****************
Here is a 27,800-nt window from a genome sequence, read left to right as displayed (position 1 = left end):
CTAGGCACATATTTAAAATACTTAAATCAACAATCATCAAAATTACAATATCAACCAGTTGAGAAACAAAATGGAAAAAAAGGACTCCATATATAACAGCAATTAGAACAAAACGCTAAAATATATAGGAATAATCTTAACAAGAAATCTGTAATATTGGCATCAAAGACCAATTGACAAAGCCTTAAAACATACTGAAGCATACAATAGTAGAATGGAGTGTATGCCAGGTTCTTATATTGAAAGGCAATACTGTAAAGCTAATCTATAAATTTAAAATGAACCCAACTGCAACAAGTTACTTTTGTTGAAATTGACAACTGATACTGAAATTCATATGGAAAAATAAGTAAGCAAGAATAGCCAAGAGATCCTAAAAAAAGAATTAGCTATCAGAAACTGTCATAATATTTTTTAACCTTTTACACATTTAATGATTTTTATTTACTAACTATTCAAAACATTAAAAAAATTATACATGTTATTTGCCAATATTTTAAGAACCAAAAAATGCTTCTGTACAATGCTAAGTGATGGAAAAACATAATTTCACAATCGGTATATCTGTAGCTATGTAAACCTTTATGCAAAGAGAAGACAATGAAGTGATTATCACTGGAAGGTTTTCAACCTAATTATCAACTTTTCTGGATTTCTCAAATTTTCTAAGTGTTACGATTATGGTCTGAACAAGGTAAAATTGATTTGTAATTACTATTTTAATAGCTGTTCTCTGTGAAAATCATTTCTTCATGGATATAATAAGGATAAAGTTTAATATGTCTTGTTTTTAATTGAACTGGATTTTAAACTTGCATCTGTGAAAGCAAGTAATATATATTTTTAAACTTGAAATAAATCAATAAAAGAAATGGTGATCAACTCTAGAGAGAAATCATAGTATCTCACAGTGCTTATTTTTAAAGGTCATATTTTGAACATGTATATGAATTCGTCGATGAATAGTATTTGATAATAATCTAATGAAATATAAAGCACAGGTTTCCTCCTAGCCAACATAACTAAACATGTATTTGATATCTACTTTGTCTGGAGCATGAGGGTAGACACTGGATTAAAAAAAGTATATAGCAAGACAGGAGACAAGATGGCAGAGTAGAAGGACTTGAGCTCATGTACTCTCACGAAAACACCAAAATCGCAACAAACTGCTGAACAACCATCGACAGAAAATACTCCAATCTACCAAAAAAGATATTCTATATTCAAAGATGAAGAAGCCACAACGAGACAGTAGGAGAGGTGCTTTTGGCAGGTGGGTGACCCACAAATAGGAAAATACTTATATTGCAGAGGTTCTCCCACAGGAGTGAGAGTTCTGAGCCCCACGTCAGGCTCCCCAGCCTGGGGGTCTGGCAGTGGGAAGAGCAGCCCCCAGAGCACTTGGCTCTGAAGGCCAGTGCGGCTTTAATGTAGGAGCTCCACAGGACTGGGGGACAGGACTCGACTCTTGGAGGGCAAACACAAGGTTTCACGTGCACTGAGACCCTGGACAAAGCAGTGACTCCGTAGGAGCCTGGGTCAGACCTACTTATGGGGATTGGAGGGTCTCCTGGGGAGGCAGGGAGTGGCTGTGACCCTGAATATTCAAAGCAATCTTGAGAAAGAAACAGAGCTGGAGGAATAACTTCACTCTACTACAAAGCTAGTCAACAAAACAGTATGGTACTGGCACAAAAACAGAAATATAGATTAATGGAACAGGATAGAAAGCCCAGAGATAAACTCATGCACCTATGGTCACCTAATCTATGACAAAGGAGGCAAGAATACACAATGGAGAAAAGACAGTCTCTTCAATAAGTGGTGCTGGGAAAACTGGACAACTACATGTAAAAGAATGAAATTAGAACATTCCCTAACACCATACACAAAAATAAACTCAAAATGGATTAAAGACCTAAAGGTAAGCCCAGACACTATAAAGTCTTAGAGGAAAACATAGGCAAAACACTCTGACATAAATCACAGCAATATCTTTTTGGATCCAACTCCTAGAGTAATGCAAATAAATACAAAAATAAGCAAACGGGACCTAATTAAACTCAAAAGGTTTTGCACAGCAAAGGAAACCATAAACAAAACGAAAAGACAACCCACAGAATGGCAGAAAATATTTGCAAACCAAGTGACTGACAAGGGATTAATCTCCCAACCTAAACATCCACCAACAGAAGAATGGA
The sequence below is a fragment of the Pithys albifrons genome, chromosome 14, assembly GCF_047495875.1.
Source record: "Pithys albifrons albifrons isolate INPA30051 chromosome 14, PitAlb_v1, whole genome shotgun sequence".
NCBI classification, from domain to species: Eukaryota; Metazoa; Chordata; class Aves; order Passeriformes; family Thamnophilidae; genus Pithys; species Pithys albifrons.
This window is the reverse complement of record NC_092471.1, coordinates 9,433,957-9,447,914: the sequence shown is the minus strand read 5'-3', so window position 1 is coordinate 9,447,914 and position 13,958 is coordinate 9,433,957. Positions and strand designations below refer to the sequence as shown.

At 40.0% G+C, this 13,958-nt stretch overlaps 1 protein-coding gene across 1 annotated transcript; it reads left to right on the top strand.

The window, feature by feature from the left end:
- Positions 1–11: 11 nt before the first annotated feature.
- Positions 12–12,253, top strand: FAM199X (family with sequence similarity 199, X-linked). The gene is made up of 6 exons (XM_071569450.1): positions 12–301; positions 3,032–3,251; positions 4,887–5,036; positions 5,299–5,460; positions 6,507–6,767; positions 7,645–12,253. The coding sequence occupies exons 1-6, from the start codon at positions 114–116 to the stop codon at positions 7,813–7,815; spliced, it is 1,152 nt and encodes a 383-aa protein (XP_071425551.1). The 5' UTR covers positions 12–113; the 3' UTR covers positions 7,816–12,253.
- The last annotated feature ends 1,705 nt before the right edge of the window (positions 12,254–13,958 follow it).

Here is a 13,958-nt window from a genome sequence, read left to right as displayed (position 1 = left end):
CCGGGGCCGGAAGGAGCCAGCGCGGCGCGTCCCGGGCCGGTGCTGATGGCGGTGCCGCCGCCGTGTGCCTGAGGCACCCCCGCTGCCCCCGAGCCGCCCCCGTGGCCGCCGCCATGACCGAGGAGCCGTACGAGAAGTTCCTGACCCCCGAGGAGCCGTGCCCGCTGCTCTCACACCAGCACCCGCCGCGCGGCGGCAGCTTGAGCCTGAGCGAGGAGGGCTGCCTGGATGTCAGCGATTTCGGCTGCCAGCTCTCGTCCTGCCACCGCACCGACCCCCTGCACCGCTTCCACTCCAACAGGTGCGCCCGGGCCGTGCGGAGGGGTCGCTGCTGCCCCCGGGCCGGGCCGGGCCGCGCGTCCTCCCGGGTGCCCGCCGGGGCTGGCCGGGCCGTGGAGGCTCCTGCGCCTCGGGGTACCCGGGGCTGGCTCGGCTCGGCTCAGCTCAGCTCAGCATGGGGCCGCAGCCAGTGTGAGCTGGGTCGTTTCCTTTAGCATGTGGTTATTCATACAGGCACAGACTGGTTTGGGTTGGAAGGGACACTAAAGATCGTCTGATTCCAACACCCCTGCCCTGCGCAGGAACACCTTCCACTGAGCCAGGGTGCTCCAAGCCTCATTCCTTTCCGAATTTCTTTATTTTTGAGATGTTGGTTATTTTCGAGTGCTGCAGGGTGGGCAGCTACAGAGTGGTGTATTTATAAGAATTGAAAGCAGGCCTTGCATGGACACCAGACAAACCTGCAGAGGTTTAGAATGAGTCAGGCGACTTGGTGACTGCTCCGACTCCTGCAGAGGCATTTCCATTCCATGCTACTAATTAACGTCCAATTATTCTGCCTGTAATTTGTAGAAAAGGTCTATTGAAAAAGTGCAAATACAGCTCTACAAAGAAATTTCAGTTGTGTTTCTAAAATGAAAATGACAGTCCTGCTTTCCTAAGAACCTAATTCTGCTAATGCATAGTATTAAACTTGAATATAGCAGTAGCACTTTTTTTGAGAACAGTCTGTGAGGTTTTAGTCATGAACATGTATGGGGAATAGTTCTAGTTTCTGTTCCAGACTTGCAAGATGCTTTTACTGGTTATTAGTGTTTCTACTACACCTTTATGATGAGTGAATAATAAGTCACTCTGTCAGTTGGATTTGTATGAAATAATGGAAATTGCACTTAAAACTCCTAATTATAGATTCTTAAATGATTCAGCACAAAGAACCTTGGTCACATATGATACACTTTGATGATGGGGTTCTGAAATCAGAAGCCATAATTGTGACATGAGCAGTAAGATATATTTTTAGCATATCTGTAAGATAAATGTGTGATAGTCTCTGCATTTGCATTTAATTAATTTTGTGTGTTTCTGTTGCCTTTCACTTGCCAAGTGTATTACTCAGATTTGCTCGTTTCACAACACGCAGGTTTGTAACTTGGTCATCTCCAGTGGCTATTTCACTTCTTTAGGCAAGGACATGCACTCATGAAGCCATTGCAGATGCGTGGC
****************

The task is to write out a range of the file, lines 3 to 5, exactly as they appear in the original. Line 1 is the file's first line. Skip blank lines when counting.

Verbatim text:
The sequence below is a fragment of the Pithys albifrons genome, chromosome 14, assembly GCF_047495875.1.
Source record: "Pithys albifrons albifrons isolate INPA30051 chromosome 14, PitAlb_v1, whole genome shotgun sequence".
NCBI classification, from domain to species: Eukaryota; Metazoa; Chordata; class Aves; order Passeriformes; family Thamnophilidae; genus Pithys; species Pithys albifrons.